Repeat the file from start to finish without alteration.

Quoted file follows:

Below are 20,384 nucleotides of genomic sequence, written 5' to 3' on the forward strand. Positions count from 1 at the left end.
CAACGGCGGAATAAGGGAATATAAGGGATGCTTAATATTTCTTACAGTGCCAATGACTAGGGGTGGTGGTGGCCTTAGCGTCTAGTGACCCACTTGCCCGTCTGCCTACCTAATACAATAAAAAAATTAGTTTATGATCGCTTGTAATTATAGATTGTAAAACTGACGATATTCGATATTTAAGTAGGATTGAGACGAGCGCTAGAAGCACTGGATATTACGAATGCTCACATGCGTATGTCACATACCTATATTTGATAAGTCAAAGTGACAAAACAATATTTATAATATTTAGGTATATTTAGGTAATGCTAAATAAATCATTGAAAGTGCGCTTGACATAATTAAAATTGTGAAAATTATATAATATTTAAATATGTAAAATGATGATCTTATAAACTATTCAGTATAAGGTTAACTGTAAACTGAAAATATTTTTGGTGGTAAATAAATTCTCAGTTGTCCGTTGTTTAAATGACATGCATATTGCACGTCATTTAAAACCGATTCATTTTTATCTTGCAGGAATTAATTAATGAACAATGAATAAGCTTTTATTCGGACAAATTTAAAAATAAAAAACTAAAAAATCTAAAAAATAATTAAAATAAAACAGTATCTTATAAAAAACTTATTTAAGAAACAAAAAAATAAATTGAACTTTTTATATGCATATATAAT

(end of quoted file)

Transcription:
Below are 20,384 nucleotides of genomic sequence, written 5' to 3' on the forward strand. Positions count from 1 at the left end.
CAACGGCGGAATAAGGGAATATAAGGGATGCTTAATATTTCTTACAGTGCCAATGACTAGGGGTGGTGGTGGCCTTAGCGTCTAGTGACCCACTTGCCCGTCTGCCTACCTAATACAATAAAAAAATTAGTTTATGATCGCTTGTAATTATAGATTGTAAAACTGACGATATTCGATATTTAAGTAGGATTGAGACGAGCGCTAGAAGCACTGGATATTACGAATGCTCACATGCGTATGTCACATACCTATATTTGATAAGTCAAAGTGACAAAACAATATTTATAATATTTAGGTATATTTAGGTAATGCTAAATAAATCATTGAAAGTGCGCTTGACATAATTAAAATTGTGAAAATTATATAATATTTAAATATGTAAAATGATGATCTTATAAACTATTCAGTATAAGGTTAACTGTAAACTGAAAATATTTTTGGTGGTAAATAAATTCTCAGTTGTCCGTTGTTTAAATGACATGCATATTGCACGTCATTTAAAACCGATTCATTTTTATCTTGCAGGAATTAATTAATGAACAATGAATAAGCTTTTATTCGGACAAATTTAAAAATAAAAAACTAAAAAATCTAAAAAATAATTAAAATAAAACAGTATCTTATAAAAAACTTATTTAAGAAACAAAAAAATAAATTGAACTTTTTATATGCATATATAAT